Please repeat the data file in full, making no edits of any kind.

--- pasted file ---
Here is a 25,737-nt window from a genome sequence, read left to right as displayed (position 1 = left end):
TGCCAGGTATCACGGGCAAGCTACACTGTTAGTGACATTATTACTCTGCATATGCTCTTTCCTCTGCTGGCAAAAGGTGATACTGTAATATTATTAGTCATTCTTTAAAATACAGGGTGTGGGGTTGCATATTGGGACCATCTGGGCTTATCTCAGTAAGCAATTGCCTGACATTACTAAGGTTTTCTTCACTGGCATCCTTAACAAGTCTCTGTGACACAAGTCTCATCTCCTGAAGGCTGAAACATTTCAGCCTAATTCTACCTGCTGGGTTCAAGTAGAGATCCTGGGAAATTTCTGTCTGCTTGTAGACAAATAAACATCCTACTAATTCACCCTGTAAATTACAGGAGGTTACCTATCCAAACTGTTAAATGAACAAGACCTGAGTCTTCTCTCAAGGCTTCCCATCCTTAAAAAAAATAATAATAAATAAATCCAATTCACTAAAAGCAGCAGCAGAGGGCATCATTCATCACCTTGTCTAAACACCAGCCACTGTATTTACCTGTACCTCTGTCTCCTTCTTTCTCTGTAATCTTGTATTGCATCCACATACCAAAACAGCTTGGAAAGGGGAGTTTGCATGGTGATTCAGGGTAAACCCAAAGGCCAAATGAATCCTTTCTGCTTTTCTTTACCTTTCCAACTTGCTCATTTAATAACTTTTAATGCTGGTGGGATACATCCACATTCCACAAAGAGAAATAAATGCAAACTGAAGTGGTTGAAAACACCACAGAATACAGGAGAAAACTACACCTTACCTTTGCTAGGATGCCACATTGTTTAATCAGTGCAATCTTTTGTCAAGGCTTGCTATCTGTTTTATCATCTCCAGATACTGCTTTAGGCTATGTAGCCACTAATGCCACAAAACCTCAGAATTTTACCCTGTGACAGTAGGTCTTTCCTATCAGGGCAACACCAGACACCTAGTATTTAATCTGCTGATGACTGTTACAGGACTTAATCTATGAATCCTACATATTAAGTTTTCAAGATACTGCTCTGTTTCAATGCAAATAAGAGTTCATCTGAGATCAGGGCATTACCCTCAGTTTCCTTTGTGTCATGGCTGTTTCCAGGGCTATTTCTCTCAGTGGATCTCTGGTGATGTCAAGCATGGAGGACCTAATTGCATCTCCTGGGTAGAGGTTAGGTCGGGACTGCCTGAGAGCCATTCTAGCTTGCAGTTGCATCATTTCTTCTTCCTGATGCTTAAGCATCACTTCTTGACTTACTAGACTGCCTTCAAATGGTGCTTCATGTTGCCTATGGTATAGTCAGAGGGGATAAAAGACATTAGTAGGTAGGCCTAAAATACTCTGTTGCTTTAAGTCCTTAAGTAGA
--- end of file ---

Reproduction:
Here is a 25,737-nt window from a genome sequence, read left to right as displayed (position 1 = left end):
TGCCAGGTATCACGGGCAAGCTACACTGTTAGTGACATTATTACTCTGCATATGCTCTTTCCTCTGCTGGCAAAAGGTGATACTGTAATATTATTAGTCATTCTTTAAAATACAGGGTGTGGGGTTGCATATTGGGACCATCTGGGCTTATCTCAGTAAGCAATTGCCTGACATTACTAAGGTTTTCTTCACTGGCATCCTTAACAAGTCTCTGTGACACAAGTCTCATCTCCTGAAGGCTGAAACATTTCAGCCTAATTCTACCTGCTGGGTTCAAGTAGAGATCCTGGGAAATTTCTGTCTGCTTGTAGACAAATAAACATCCTACTAATTCACCCTGTAAATTACAGGAGGTTACCTATCCAAACTGTTAAATGAACAAGACCTGAGTCTTCTCTCAAGGCTTCCCATCCTTAAAAAAAATAATAATAAATAAATCCAATTCACTAAAAGCAGCAGCAGAGGGCATCATTCATCACCTTGTCTAAACACCAGCCACTGTATTTACCTGTACCTCTGTCTCCTTCTTTCTCTGTAATCTTGTATTGCATCCACATACCAAAACAGCTTGGAAAGGGGAGTTTGCATGGTGATTCAGGGTAAACCCAAAGGCCAAATGAATCCTTTCTGCTTTTCTTTACCTTTCCAACTTGCTCATTTAATAACTTTTAATGCTGGTGGGATACATCCACATTCCACAAAGAGAAATAAATGCAAACTGAAGTGGTTGAAAACACCACAGAATACAGGAGAAAACTACACCTTACCTTTGCTAGGATGCCACATTGTTTAATCAGTGCAATCTTTTGTCAAGGCTTGCTATCTGTTTTATCATCTCCAGATACTGCTTTAGGCTATGTAGCCACTAATGCCACAAAACCTCAGAATTTTACCCTGTGACAGTAGGTCTTTCCTATCAGGGCAACACCAGACACCTAGTATTTAATCTGCTGATGACTGTTACAGGACTTAATCTATGAATCCTACATATTAAGTTTTCAAGATACTGCTCTGTTTCAATGCAAATAAGAGTTCATCTGAGATCAGGGCATTACCCTCAGTTTCCTTTGTGTCATGGCTGTTTCCAGGGCTATTTCTCTCAGTGGATCTCTGGTGATGTCAAGCATGGAGGACCTAATTGCATCTCCTGGGTAGAGGTTAGGTCGGGACTGCCTGAGAGCCATTCTAGCTTGCAGTTGCATCATTTCTTCTTCCTGATGCTTAAGCATCACTTCTTGACTTACTAGACTGCCTTCAAATGGTGCTTCATGTTGCCTATGGTATAGTCAGAGGGGATAAAAGACATTAGTAGGTAGGCCTAAAATACTCTGTTGCTTTAAGTCCTTAAGTAGA